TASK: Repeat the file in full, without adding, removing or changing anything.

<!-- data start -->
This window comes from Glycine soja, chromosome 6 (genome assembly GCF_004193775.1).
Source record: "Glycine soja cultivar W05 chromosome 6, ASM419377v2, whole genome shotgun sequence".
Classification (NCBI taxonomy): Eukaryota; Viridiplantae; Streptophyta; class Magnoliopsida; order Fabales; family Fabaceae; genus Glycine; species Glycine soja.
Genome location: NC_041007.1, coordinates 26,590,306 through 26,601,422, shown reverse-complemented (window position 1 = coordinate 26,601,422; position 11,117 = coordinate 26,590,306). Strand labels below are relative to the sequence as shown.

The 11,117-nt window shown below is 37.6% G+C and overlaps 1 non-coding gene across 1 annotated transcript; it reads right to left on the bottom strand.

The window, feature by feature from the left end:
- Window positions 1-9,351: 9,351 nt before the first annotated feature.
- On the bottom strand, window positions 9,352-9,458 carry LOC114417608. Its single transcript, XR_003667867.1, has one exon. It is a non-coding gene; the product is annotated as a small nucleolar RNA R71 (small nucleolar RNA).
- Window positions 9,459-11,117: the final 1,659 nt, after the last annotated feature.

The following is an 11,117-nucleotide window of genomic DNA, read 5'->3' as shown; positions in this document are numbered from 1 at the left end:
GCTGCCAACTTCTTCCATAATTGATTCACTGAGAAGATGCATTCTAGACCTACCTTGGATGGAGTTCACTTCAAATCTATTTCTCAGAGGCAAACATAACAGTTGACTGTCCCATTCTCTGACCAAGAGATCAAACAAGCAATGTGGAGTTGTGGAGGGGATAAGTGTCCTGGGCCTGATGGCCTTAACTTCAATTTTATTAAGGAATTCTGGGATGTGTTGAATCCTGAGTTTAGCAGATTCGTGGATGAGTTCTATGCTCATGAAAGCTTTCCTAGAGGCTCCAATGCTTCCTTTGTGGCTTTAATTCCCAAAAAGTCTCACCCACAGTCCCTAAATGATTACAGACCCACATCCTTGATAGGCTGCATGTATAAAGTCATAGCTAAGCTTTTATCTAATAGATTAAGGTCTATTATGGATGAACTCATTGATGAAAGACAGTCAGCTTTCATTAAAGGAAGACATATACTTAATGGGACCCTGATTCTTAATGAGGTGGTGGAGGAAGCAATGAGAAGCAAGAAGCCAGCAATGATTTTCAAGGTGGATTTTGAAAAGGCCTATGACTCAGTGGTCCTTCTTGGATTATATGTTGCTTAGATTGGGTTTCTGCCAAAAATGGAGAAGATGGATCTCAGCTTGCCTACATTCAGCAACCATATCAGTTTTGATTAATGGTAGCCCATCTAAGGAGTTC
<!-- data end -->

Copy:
This window comes from Glycine soja, chromosome 6 (genome assembly GCF_004193775.1).
Source record: "Glycine soja cultivar W05 chromosome 6, ASM419377v2, whole genome shotgun sequence".
Classification (NCBI taxonomy): Eukaryota; Viridiplantae; Streptophyta; class Magnoliopsida; order Fabales; family Fabaceae; genus Glycine; species Glycine soja.
Genome location: NC_041007.1, coordinates 26,590,306 through 26,601,422, shown reverse-complemented (window position 1 = coordinate 26,601,422; position 11,117 = coordinate 26,590,306). Strand labels below are relative to the sequence as shown.

The 11,117-nt window shown below is 37.6% G+C and overlaps 1 non-coding gene across 1 annotated transcript; it reads right to left on the bottom strand.

The window, feature by feature from the left end:
- Window positions 1-9,351: 9,351 nt before the first annotated feature.
- On the bottom strand, window positions 9,352-9,458 carry LOC114417608. Its single transcript, XR_003667867.1, has one exon. It is a non-coding gene; the product is annotated as a small nucleolar RNA R71 (small nucleolar RNA).
- Window positions 9,459-11,117: the final 1,659 nt, after the last annotated feature.

The following is an 11,117-nucleotide window of genomic DNA, read 5'->3' as shown; positions in this document are numbered from 1 at the left end:
GCTGCCAACTTCTTCCATAATTGATTCACTGAGAAGATGCATTCTAGACCTACCTTGGATGGAGTTCACTTCAAATCTATTTCTCAGAGGCAAACATAACAGTTGACTGTCCCATTCTCTGACCAAGAGATCAAACAAGCAATGTGGAGTTGTGGAGGGGATAAGTGTCCTGGGCCTGATGGCCTTAACTTCAATTTTATTAAGGAATTCTGGGATGTGTTGAATCCTGAGTTTAGCAGATTCGTGGATGAGTTCTATGCTCATGAAAGCTTTCCTAGAGGCTCCAATGCTTCCTTTGTGGCTTTAATTCCCAAAAAGTCTCACCCACAGTCCCTAAATGATTACAGACCCACATCCTTGATAGGCTGCATGTATAAAGTCATAGCTAAGCTTTTATCTAATAGATTAAGGTCTATTATGGATGAACTCATTGATGAAAGACAGTCAGCTTTCATTAAAGGAAGACATATACTTAATGGGACCCTGATTCTTAATGAGGTGGTGGAGGAAGCAATGAGAAGCAAGAAGCCAGCAATGATTTTCAAGGTGGATTTTGAAAAGGCCTATGACTCAGTGGTCCTTCTTGGATTATATGTTGCTTAGATTGGGTTTCTGCCAAAAATGGAGAAGATGGATCTCAGCTTGCCTACATTCAGCAACCATATCAGTTTTGATTAATGGTAGCCCATCTAAGGAGTTC